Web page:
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Peter (2015), violence and rape were fairly uncommon themes in the sample of more frequently viewed pornography. Other articles in this review confirm negative effects of pornography use on the individual. Both Harkness, et. al, (2015) and Braithwaite, et. al (2015) report that increased viewing of pornography is associated with more risky sexual behavior such as higher
Running head: PORNOGRAPHY AND HEALTHY SEXUALITY10number of casual sexual partners and a higher likelihood of engaging in oral, vaginal, or anal sexupon “hooking up”. Other effects of the individual focus in more closely on gender-specific effects. Men’s porn use can result in a range of psychological consequences from poor self- and body-image (Tylka, 2015) to decreased pleasure in intimate activities with partners (Sun, et. al, 2016), whereas the consequences of men’s porn use for women include dissatisfaction with the relationship and higher levels of psychological stress (Szymanski, et. al, 2016). The effects of porn use on committed relationships. Balswick & Balswick (2008) acknowledge that frequent porn use is associated with increased marital distress, decreased intimacy and satisfaction in the sexual relationship, increased risk for infidelity, and higher likelihood to devalue marriage and child-rearing. These results are not inconsistent with the result found in Perry’s (2016) study, which showed men’s porn usage was associated with decreased sexual satisfaction for both partners. He did find, however, that women’s porn usage actually either positively impacted the sexual relationship or had no effect at all (2016). One thought Perry (2016) pointed out was that marital dissatisfaction can be a cause of increased pornuse, which causes a cyclical decrease in marital satisfaction. This is consistent with Balswick & Balswick’s (2008) report that couple who consider themselves “happily married” (p. 281) were 61% less likely to report viewing pornography. Therapeutic ApplicationEasy access to pornography through the channels of the internet has greatly increased the utilization of explicit material over the past 40 years (Price et. al, 2016). In Christian households alone, 47% reported that pornography use was a major problem in their home (Clinton & Hawkins, 2009). With all the information about the negative associations pornography use has in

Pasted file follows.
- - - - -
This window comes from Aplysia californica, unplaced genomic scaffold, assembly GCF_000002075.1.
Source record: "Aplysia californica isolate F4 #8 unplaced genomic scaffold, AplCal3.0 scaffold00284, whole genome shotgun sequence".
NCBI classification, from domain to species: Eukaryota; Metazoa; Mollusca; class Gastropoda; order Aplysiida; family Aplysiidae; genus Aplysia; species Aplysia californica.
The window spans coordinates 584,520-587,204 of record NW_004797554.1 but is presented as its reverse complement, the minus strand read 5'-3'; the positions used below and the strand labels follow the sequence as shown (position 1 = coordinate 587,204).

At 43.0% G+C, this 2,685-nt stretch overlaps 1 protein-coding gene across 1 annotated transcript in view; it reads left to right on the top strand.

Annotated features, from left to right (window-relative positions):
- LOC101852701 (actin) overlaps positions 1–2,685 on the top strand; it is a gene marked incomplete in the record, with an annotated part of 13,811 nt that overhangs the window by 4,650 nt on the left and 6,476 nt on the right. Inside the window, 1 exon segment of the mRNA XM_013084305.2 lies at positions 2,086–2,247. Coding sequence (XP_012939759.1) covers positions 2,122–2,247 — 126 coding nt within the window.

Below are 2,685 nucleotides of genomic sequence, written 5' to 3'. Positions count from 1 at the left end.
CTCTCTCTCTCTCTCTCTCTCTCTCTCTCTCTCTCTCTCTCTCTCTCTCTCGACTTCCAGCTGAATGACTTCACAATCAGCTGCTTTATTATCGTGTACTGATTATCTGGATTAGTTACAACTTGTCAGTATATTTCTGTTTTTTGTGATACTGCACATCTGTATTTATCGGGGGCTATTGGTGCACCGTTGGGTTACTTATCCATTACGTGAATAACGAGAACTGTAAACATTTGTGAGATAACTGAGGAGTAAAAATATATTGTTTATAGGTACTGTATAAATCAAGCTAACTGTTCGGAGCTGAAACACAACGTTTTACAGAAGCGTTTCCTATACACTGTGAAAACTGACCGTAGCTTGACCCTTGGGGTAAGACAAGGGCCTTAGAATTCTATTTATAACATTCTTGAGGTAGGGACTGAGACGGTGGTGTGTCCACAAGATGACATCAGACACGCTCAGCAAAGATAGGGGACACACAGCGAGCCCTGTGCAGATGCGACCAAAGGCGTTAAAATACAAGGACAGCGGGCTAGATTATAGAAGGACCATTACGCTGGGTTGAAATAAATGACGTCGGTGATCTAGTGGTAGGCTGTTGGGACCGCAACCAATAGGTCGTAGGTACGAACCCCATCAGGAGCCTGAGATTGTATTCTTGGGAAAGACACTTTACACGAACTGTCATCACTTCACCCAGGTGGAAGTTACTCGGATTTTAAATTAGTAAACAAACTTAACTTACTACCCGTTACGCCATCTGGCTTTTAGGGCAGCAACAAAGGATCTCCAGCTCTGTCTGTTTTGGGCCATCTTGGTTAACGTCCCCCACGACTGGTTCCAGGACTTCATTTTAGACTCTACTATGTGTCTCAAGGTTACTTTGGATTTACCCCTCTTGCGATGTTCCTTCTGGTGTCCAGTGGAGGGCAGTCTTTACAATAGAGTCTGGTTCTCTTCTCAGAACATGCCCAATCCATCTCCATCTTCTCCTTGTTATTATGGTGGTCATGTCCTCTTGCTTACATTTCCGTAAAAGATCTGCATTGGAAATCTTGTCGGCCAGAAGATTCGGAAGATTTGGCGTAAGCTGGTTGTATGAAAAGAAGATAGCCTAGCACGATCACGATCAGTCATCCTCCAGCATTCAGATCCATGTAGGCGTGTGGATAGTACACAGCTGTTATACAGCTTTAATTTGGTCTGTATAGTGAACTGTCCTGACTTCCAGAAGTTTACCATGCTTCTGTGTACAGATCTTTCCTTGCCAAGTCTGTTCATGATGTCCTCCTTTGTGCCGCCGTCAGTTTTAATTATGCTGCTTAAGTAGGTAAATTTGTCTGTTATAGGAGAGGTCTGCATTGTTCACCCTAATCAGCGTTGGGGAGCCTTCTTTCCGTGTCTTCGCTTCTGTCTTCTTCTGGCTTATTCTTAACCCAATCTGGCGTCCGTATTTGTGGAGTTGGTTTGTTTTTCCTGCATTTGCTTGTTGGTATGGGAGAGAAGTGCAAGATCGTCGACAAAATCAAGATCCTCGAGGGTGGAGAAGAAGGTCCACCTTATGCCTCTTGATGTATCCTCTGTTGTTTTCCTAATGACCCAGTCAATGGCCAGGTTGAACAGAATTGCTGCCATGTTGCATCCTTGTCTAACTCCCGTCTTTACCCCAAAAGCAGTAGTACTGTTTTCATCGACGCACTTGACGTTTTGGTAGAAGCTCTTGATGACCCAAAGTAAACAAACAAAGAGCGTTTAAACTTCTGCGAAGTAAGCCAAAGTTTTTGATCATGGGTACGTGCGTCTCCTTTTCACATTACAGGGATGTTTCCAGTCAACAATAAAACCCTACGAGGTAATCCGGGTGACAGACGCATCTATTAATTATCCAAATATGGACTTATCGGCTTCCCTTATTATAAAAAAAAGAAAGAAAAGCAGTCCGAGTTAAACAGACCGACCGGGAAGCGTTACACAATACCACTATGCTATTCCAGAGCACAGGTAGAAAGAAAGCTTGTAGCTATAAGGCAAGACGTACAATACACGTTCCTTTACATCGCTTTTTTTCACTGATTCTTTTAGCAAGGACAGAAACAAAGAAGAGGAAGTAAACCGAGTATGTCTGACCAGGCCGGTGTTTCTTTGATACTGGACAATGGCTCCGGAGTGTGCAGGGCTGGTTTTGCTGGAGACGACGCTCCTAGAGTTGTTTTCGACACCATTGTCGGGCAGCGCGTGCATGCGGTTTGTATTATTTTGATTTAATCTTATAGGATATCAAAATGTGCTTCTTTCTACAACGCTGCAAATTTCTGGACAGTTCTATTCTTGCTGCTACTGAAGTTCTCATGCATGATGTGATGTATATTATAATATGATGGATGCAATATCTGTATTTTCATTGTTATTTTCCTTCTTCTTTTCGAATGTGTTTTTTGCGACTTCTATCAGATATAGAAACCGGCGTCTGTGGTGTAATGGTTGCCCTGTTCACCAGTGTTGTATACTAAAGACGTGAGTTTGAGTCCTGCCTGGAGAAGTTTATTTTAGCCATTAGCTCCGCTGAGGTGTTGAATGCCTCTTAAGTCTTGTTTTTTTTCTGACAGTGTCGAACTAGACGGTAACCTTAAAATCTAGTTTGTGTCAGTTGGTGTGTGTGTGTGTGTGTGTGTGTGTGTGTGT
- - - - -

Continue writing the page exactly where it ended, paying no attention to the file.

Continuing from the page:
Running head: PORNOGRAPHY AND HEALTHY SEXUALITY11personal conduct and relationships, it is essential that therapists be able to assist clients with developing a healthy definition and expression of their sexuality. Counselors can help their clients understand the impact that frequent use of pornography has on their views of women, intimate relationships, self-esteem, body-image, and increased propensity for taking sexual risks. Counselors can also help clients find possible underlying reasons for seeking out sexual gratification through the use of pornography. For instances, times of stress, greater fatigue, periods of depression, boredom, or feelings of loneliness can all be triggering factors that contribute to more frequent use of pornographic material (Clinton & Hawkins, 2009).